Post Metrics (metrics about individual posts)

Get lifetime impressions, likes, and clicks for multiple Facebook posts in a single call. As mentioned above, you can use the data » id field as a key to match up metrics to the post title.

https://graph.facebook.com/v8.0/YOUR_PAGE_ID/posts?fields=insights.metric(post_impressions,post_reactions_like_total,post_clicks)&access_token=YOUR_TOKEN

Note: this request was run in “compact” mode to make it easier to read the list of metrics. The “single row” report style would display each metric in its own column.

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Page Metrics (metrics about the whole page)

Retrieve most of the default metrics from your FB page’s Insights Overview summary tab

When you navigate to www.facebook.com/YOUR_PAGE/insights/, you should see an insights summary page like this

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You can use the following API request URL to pull in most of these metrics to your sheet:

https://graph.facebook.com/v8.0/YOUR_PAGE_ID/insights?metric=page_total_actions,page_views_total,page_preview_total,page_fan_adds_unique,page_impressions_unique,page_post_engagements,page_video_views,page_daily_follows_unique&date_preset=yesterday&period=week&access_token=YOUR_TOKEN
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Get the count of total FB page likes from the API

https://graph.facebook.com/v8.0/YOUR_PAGE_ID?fields=name,fan_count&access_token=YOUR_TOKEN

In some of the examples above, you can see parameters for ‘date_preset’ and ‘period’. ‘Date_preset’ lets you select a date range for reporting, such as today, yesterday, this_month, last_month, etc. ‘Period’ allows you to aggregate data over certain predefined periods (day, week, days_28, month, lifetime).

PART 6: HANDLE PAGINATION

  1. By default Facebook limits the number of results in a single response (usually to 25 records) as described here: https://developers.facebook.com/docs/graph-api/using-graph-api/#paging. To get more records, you can add the ‘limit’ parameter (e.g. &limit=100) to the end of your URL. The /feed and /posts endpoints have maximum limits of 100, so if you still need to retrieve additional records after that, you would page through the records with the ‘after’ parameter like this:
    Page 1: https://graph.facebook.com/v8.0/act_YOUR_PAGE_ID/feed?access_token=YOUR_ACCESS_TOKEN&limit=100
    Page 2: https://graph.facebook.com/v8.0/act_YOUR_PAGE_ID/feed?access_token=YOUR_ACCESS_TOKEN&limit=100&after=Q2c4U1pXNTBYM0Y

    The cursor value for the after parameter is printed into the response of the first results page, in the “paging » cursors » after” field. Note that Facebook provides several different methods of pagination, including cursor-based pagination, time-based pagination, and offset/limit-based pagination. This example shows cursor-based pagination, which is Facebook’s recommended method.

  2. In API Connector you can run these paged requests separately, or loop through them automatically using pagination handling (paid feature).
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44 thoughts on “Import Facebook Page Data to Google Sheets”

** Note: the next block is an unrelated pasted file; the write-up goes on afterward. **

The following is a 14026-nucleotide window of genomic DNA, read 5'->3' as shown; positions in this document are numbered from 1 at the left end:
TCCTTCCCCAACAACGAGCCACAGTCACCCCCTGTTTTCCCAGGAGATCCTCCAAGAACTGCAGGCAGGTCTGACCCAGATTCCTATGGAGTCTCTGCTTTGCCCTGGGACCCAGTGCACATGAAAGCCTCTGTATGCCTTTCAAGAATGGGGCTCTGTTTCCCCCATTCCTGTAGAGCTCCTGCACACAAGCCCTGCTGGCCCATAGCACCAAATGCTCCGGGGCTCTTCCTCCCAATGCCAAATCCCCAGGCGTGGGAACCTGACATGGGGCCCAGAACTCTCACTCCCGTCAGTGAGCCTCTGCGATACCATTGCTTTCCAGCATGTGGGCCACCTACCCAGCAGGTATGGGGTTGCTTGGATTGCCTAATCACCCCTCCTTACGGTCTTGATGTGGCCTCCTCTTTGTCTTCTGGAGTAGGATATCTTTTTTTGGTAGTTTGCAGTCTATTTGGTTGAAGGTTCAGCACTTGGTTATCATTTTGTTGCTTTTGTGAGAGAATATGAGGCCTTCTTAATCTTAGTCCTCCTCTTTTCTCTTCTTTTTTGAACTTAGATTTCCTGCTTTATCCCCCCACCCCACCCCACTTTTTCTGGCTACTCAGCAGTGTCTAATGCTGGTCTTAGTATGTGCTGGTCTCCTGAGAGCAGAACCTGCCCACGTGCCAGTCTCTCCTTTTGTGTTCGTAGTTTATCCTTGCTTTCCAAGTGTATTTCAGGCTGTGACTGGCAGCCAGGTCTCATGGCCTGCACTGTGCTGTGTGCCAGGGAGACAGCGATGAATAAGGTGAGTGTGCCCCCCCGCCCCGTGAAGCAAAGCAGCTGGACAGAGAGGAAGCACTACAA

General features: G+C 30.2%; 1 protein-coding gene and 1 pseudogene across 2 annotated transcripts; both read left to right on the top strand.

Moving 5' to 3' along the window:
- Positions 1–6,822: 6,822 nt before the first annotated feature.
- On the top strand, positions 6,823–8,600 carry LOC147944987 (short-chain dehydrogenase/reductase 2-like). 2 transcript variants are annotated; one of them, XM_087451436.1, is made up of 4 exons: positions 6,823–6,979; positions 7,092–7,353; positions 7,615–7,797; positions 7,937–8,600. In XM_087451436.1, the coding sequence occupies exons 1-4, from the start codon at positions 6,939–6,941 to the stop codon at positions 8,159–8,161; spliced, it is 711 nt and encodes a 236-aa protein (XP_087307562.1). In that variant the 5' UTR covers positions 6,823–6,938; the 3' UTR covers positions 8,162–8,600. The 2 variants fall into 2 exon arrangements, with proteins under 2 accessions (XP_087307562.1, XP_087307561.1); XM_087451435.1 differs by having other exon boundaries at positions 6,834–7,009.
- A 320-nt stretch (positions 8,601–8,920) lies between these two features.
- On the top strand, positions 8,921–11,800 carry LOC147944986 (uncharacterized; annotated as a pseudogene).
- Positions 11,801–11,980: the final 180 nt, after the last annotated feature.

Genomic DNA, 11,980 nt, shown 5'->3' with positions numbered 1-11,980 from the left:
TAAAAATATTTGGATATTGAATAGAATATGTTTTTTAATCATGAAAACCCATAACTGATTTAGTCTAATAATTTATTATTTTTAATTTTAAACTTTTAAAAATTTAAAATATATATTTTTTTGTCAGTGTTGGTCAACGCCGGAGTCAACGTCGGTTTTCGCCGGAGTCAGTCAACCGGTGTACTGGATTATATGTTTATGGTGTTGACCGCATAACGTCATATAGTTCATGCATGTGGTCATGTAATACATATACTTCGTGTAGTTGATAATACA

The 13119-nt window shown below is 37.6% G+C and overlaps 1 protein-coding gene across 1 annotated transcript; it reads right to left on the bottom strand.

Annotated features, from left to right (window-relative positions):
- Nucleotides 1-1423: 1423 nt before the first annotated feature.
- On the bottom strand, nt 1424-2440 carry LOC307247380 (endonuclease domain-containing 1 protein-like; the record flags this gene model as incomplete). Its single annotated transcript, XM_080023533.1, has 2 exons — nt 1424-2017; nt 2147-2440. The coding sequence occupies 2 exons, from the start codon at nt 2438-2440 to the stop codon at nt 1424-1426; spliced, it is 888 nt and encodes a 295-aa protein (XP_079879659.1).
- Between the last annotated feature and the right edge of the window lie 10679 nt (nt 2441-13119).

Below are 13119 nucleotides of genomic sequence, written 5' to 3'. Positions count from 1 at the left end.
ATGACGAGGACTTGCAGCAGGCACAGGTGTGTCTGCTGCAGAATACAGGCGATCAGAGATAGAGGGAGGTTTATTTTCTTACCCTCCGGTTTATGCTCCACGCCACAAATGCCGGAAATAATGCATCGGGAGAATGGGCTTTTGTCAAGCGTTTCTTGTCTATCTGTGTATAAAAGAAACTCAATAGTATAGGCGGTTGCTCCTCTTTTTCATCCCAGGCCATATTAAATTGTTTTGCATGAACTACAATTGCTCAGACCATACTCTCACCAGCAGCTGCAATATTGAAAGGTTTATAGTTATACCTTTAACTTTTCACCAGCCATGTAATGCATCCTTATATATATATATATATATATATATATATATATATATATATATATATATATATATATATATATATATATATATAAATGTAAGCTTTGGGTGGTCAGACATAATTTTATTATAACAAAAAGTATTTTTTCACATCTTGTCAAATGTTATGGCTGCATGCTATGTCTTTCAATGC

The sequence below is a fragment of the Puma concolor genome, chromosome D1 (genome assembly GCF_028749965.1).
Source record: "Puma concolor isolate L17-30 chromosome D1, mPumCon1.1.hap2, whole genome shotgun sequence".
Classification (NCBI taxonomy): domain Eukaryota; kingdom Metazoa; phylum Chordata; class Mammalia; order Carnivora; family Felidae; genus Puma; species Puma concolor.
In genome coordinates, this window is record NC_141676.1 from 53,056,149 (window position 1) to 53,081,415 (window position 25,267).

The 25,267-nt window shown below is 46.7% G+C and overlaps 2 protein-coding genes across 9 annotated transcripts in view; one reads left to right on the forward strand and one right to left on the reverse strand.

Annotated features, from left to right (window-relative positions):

1. Is there a way to bring in insight information alongside the individual posts? So, after section 4 when you bring in all of the latest Facebook posts, is it possible to have additional columns with impressions, post likes etc?

    Reply
    • Hi Michael, you can do that by creating an API URL like this:

      https://graph.facebook.com/YOUR_PAGE_ID/posts?fields=insights.metric(post_impressions,post_reactions_like_total)&access_token=YOUR_PAGE_TOKEN

      Substitute in your own page ID and access token, and you’ll see a list of all your page posts alongside impressions and likes. You can see a list of all available metrics here: https://developers.facebook.com/docs/graph-api/reference/v3.0/insights#availmetrics

      Note that the page posts will be identified with an ID under the field data » id. To link the IDs back to a name, you can run the request described in Part 3 above, since that contains both the post ID and the post name.

      Reply
    • The regular /feed endpoint will include data for any videos you’ve posted, but if you want videos only, you can make a request to the /videos endpoint. You can add in the fields you want as described in the video endpoint documentation at https://developers.facebook.com/docs/graph-api/reference/video/.
      For example, a request to this URL

      https://graph.facebook.com/v5.0/{account}/videos?fields=title,description,embed_html,length,picture&access_token={token}

      would return the titles, descriptions, HTML, video length, and thumbnail for all your videos. There’s also a ‘content_tags’ parameter listed in the documentation, but it only returns a numeric value so I’m not sure how useful it is.

      Reply
  2. Amazing, thank you, I’ll give it a try! I’ve scheduled the data to run every hour but it’s giving me the whole output again, instead of just anything new – is it possible to change this?

    Reply
    • API Connector doesn’t check the data before printing it into the sheet, so you can either use append mode and construct your URLs so that they only pull in new data (most APIs provide some mechanism of paging where you limit data pulls by date or ID), and/or you can use Google Sheet functions like UNIQUE() to dedupe on the front end.

      Reply
  3. First off just want to say this is a brilliant add-on!

    I’m having a go at bringing in Facebook video insights, but it’s displaying in a weird way:

    Using the exmapl;e posted above bringing in video insights, it’s displaying them very strangely, almost in multiple rows rather than columns folr each video, so it’;s mixing up the data?

    Reply